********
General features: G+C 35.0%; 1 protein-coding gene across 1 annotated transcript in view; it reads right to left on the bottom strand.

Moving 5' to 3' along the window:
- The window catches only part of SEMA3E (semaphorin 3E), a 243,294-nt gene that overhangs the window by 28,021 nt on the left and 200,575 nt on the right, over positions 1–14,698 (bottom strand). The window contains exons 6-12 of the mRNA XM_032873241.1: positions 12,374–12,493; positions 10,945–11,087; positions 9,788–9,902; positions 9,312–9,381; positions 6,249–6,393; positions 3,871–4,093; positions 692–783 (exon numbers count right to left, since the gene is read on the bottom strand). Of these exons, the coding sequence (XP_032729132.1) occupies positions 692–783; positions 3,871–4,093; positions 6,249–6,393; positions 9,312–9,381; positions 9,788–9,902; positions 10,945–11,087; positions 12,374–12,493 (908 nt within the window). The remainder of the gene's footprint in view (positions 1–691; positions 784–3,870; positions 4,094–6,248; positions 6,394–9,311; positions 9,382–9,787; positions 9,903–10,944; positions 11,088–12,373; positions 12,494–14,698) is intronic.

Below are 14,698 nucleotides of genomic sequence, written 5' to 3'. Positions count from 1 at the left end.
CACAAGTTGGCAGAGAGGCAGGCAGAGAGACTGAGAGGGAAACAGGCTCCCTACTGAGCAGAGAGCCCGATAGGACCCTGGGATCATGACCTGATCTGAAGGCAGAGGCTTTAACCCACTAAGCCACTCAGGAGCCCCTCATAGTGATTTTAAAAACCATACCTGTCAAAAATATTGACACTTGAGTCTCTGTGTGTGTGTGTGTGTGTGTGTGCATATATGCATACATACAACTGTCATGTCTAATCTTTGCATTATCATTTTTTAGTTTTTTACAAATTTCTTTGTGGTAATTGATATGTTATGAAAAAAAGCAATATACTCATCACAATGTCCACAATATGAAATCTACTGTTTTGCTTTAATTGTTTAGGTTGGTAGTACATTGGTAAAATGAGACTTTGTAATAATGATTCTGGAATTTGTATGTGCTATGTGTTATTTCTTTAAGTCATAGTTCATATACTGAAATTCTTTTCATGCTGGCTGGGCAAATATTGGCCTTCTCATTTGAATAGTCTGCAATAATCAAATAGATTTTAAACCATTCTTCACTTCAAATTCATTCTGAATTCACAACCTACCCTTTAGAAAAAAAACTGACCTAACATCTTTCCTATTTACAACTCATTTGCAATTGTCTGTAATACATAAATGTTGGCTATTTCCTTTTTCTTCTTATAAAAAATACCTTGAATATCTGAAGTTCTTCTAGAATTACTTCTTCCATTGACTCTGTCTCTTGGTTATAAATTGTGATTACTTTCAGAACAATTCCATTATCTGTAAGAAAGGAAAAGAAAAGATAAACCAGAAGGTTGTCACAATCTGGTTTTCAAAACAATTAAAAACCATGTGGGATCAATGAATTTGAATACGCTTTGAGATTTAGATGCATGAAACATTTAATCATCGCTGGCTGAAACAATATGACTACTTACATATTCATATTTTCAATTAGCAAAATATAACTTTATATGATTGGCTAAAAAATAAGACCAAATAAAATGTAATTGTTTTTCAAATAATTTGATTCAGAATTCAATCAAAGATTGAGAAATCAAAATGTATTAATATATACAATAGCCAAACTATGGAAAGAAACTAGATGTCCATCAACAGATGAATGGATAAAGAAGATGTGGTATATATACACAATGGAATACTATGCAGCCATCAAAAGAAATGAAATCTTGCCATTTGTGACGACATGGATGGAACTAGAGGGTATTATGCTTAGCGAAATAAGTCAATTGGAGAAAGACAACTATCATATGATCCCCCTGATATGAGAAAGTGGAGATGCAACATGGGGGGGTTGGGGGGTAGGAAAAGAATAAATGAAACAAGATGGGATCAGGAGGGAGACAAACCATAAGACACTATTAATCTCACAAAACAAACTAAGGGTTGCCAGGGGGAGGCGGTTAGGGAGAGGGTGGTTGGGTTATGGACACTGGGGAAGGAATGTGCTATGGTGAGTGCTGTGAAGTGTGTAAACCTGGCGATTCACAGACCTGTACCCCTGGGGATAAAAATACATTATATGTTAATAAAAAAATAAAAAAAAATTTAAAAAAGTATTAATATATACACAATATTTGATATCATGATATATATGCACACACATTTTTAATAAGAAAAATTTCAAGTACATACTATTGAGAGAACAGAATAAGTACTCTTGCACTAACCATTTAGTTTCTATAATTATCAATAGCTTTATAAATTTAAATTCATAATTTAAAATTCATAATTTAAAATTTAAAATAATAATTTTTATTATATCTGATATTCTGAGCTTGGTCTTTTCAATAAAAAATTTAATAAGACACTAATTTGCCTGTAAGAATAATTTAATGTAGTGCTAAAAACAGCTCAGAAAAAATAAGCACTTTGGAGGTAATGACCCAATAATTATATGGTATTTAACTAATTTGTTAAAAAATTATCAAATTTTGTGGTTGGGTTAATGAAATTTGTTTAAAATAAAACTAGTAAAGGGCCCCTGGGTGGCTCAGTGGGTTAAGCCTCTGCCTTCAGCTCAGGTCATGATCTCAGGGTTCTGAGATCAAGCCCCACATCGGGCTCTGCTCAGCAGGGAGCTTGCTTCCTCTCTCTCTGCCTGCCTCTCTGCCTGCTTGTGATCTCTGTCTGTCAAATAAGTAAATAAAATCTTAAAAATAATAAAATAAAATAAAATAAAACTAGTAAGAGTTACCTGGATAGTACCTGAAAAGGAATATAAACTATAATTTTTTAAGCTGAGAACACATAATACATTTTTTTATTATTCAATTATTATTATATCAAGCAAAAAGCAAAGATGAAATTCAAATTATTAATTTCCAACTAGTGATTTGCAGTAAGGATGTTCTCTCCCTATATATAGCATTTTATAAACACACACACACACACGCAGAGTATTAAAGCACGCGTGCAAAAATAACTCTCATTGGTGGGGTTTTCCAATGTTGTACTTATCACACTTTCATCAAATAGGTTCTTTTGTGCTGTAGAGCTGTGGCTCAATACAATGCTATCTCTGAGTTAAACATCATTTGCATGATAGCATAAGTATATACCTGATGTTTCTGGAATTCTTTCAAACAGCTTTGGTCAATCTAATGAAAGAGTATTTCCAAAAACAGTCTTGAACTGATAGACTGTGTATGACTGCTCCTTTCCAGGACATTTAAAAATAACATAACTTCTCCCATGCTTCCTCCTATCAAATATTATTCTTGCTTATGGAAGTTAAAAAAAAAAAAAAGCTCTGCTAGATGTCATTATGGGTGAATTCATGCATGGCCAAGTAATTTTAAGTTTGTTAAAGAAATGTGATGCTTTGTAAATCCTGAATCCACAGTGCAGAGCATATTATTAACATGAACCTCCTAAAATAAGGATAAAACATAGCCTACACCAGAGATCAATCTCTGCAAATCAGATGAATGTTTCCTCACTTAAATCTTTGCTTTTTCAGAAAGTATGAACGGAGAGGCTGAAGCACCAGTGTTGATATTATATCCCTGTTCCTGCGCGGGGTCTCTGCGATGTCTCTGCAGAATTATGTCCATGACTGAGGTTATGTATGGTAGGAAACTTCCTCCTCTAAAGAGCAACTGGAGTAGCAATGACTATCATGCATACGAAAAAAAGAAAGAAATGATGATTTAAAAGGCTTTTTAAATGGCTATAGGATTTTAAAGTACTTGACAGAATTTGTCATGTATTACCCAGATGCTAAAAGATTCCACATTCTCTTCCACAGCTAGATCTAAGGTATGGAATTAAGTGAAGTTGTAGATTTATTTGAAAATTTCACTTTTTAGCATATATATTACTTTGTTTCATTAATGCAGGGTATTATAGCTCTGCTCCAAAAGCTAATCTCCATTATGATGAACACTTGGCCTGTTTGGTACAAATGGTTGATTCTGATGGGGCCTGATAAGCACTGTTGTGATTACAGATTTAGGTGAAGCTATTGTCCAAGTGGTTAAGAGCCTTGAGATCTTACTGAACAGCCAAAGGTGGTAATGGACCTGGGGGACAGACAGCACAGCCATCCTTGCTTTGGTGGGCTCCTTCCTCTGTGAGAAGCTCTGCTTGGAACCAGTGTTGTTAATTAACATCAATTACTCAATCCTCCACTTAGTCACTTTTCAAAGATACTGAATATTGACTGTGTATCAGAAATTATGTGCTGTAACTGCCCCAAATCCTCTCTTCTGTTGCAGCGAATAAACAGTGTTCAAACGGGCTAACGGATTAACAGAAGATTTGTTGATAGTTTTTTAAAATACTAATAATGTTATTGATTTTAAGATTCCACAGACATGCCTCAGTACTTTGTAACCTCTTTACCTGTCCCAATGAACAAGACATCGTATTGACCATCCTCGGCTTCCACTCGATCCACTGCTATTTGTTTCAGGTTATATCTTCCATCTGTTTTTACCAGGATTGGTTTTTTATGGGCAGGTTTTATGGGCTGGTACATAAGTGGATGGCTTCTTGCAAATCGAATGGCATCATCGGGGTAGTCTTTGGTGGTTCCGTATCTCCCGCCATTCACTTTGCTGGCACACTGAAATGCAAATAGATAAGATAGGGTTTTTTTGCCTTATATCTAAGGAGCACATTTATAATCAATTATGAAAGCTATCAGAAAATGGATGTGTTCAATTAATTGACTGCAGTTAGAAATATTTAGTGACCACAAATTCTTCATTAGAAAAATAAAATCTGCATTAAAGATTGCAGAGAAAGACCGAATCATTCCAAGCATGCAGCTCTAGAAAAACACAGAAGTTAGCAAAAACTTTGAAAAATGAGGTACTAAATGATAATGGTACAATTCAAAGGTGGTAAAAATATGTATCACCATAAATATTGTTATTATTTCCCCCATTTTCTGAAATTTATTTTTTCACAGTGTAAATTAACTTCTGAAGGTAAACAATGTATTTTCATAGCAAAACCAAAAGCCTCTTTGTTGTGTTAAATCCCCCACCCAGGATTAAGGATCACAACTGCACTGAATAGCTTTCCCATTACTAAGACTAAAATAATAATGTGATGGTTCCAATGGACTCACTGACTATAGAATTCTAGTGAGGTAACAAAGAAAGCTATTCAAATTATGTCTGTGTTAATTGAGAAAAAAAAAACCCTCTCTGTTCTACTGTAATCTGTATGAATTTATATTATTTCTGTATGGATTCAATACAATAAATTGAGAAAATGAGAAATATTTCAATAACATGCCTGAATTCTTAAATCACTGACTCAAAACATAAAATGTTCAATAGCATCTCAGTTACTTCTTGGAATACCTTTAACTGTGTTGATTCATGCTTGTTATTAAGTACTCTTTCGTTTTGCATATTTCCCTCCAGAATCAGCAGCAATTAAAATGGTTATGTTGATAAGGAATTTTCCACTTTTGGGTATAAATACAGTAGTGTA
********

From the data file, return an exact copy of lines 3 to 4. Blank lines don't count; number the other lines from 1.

- The window catches only part of SEMA3E (semaphorin 3E), a 243,294-nt gene that overhangs the window by 28,021 nt on the left and 200,575 nt on the right, over positions 1–14,698 (bottom strand). The window contains exons 6-12 of the mRNA XM_032873241.1: positions 12,374–12,493; positions 10,945–11,087; positions 9,788–9,902; positions 9,312–9,381; positions 6,249–6,393; positions 3,871–4,093; positions 692–783 (exon numbers count right to left, since the gene is read on the bottom strand). Of these exons, the coding sequence (XP_032729132.1) occupies positions 692–783; positions 3,871–4,093; positions 6,249–6,393; positions 9,312–9,381; positions 9,788–9,902; positions 10,945–11,087; positions 12,374–12,493 (908 nt within the window). The remainder of the gene's footprint in view (positions 1–691; positions 784–3,870; positions 4,094–6,248; positions 6,394–9,311; positions 9,382–9,787; positions 9,903–10,944; positions 11,088–12,373; positions 12,494–14,698) is intronic.

Below are 14,698 nucleotides of genomic sequence, written 5' to 3'. Positions count from 1 at the left end.